Because of the sex differences in CVD and CVD outcomes outlined above, there is an overwhelming need for women’s cardiovascular health programs. There remains a lack of physician awareness of CVD in women, ultimately affecting the morbidity and mortality of women.2 In addition, there remains a significant knowledge gap within the medical community in understanding the pathophysiological differences in CVD in women because of many factors, including limited formal curriculum in medical schools related to CVD in women, lack of required rotations in women’s CVD programs for residents and fellows, and self-selected continued medical education for practicing physicians. This has resulted in persistent sex-specific gaps in the application of our guideline-recommended prevention strategies, in addition to diagnostic and therapeutic adherence in CVD management in women. The fact that guidelines are endorsed by major professional associations, but their application is not routinely translated into practice in women (whether sex specific or not), leaves significant room for improvement beyond what is currently being achieved.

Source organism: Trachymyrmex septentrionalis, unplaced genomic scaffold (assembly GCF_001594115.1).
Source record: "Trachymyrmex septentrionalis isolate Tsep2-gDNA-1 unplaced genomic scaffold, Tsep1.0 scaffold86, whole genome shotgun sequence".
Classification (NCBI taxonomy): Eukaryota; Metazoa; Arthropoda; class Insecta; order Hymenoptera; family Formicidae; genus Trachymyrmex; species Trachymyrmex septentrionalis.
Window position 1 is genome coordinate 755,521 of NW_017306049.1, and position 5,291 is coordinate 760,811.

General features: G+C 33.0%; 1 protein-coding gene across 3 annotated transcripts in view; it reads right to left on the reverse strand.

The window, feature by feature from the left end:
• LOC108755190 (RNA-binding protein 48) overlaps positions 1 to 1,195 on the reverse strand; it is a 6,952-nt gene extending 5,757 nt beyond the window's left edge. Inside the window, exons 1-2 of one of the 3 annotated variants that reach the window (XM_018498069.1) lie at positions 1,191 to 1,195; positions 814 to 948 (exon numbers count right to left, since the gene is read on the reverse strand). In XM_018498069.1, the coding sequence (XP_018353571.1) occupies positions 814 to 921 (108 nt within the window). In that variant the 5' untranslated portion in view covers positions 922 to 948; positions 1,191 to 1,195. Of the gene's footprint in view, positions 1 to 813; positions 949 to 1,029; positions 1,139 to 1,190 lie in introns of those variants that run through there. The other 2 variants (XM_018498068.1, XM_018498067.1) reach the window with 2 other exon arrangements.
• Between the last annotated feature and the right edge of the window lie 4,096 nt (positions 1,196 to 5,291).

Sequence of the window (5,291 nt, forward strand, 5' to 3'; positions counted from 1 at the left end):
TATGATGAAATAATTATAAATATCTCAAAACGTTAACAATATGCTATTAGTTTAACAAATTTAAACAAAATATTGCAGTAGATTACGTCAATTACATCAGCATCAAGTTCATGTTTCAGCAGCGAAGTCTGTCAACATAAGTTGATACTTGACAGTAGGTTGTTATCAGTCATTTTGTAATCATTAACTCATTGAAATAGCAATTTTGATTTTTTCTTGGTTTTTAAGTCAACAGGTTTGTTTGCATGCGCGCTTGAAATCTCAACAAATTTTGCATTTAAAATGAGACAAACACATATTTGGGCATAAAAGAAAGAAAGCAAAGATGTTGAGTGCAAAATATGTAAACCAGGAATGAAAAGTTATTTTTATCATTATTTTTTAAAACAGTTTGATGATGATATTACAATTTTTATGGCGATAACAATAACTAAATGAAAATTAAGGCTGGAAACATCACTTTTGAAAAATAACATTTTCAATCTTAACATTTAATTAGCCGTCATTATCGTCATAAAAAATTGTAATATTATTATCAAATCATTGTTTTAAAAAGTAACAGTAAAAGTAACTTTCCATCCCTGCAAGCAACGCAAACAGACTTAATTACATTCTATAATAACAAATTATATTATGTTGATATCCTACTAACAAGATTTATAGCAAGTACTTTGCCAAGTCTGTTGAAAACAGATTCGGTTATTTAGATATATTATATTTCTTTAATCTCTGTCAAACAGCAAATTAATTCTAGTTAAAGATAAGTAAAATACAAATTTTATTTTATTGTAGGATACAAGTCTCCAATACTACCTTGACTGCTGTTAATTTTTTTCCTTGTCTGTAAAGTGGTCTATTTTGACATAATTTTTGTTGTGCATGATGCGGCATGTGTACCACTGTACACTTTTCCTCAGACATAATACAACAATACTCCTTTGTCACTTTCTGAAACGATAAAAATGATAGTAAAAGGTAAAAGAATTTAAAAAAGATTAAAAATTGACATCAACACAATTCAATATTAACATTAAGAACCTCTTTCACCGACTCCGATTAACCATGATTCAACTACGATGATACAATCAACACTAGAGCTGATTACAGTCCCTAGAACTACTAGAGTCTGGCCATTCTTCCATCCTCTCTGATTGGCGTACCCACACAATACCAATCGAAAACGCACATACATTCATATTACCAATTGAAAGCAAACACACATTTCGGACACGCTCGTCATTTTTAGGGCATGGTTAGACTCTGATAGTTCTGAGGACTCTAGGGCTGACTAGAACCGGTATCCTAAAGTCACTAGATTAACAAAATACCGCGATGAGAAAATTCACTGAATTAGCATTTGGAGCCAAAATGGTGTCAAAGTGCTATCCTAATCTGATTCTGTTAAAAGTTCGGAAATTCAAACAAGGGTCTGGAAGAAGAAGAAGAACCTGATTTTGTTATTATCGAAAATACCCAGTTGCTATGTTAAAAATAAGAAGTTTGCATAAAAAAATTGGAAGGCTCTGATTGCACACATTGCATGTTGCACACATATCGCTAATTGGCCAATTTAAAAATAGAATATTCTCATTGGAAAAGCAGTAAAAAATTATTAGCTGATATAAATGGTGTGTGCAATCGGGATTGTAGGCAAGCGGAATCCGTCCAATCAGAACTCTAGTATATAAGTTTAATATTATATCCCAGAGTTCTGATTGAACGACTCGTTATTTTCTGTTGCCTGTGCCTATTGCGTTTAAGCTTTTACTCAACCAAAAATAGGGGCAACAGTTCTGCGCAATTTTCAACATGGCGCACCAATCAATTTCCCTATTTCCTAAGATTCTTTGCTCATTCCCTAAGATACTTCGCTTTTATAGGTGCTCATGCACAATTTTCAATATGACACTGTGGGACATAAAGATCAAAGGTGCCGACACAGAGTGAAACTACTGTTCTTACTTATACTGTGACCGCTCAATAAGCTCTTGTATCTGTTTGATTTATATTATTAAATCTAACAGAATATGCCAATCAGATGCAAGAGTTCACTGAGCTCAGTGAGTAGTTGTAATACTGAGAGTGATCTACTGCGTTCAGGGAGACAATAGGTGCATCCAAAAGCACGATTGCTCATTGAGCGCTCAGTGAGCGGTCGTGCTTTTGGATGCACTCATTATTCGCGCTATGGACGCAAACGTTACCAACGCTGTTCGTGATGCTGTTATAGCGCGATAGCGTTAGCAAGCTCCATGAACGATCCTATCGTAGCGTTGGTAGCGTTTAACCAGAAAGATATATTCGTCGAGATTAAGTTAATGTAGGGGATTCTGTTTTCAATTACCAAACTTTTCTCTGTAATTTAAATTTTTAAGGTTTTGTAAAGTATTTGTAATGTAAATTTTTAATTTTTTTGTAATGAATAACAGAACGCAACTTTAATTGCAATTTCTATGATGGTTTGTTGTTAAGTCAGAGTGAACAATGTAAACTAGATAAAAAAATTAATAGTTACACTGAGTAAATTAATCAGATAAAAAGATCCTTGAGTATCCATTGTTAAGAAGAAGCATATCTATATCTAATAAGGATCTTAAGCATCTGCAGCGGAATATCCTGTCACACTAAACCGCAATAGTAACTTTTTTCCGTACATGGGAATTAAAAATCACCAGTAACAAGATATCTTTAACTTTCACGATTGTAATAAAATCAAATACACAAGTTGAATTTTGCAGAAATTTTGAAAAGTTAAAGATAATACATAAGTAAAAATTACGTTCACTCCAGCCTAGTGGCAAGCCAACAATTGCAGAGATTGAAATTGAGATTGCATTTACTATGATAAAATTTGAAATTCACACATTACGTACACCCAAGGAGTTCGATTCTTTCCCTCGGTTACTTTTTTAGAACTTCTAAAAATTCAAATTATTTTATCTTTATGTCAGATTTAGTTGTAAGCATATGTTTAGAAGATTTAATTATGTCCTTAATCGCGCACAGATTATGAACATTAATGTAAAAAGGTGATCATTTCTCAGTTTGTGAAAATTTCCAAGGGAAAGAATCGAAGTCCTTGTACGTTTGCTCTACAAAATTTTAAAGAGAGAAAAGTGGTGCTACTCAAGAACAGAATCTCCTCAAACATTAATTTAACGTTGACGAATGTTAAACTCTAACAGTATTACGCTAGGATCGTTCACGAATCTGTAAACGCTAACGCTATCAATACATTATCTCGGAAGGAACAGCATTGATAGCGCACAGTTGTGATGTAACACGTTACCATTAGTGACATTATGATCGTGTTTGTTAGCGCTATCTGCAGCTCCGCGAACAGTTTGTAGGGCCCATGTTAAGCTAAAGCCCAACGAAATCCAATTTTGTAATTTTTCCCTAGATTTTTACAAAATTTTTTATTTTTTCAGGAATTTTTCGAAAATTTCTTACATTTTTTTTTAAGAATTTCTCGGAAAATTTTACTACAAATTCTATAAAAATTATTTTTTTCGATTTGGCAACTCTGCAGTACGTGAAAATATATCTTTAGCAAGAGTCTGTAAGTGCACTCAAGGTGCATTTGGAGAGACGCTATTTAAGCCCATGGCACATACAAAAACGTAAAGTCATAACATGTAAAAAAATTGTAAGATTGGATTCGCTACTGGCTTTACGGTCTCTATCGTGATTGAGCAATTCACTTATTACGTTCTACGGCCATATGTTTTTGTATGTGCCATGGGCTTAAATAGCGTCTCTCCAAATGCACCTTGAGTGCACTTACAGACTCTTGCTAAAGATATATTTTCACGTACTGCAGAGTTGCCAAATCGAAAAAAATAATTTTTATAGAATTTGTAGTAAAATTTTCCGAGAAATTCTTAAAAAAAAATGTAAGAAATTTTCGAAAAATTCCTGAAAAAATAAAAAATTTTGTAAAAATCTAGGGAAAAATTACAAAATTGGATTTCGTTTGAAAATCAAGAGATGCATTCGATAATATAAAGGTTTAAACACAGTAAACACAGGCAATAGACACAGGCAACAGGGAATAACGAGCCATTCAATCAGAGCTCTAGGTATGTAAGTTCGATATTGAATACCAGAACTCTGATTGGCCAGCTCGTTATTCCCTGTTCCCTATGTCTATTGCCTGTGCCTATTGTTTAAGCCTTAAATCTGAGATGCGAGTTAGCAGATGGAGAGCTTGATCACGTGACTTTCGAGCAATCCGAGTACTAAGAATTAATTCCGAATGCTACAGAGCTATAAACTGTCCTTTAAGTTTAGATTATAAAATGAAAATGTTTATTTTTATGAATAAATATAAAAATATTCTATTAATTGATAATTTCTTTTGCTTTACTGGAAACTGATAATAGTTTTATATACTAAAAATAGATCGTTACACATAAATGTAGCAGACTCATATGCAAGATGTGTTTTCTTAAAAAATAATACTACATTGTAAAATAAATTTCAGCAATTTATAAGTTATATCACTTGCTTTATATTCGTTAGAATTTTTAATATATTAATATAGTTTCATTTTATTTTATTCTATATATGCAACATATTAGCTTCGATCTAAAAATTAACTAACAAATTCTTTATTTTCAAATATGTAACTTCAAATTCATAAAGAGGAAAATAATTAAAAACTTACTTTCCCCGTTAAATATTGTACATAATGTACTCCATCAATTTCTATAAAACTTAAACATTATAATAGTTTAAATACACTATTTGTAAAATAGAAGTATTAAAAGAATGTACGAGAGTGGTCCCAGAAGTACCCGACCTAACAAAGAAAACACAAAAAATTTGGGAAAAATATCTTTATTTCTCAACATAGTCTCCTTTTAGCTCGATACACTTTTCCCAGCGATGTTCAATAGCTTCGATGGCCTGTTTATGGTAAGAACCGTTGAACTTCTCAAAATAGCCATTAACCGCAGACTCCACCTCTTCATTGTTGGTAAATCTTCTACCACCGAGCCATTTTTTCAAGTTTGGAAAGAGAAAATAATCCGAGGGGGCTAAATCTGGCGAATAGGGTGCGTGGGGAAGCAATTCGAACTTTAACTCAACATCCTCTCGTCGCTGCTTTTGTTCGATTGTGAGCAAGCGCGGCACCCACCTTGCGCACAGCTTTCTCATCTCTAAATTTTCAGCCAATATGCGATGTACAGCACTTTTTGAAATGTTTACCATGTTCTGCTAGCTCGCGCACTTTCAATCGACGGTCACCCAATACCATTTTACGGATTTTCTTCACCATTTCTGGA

Women’s cardiovascular health programs have been developed across the country to focus on the unique and complicated CVD issues in women. Historically, women have been underrepresented in clinical trials until the past 2 decades, limiting our understanding of CVD in over half of our population. Women’s cardiovascular programs are positioned to identify at-risk women and prevent CVD, ensuring adherence to primary and secondary prevention guidelines. In addition, their role reaches beyond prevention by identifying and phenotyping women with specific forms CVD.5

    Specifically, the roles of women’s heart centers in our academic settings and communities have the potential to improve the health of women in the following ways:

    1. Improve CVD prevention and reduce disparities in care for women: Increase the awareness of the medical community of issues related to women with CVD, with an expected improvement in primary and secondary CVD prevention and outcomes.

    2. Improve CVD diagnosis and treatment for female-specific/female-predominant conditions: Serve as a referral center, providing expertise and specialization of women’s CVD diagnosis and treatment.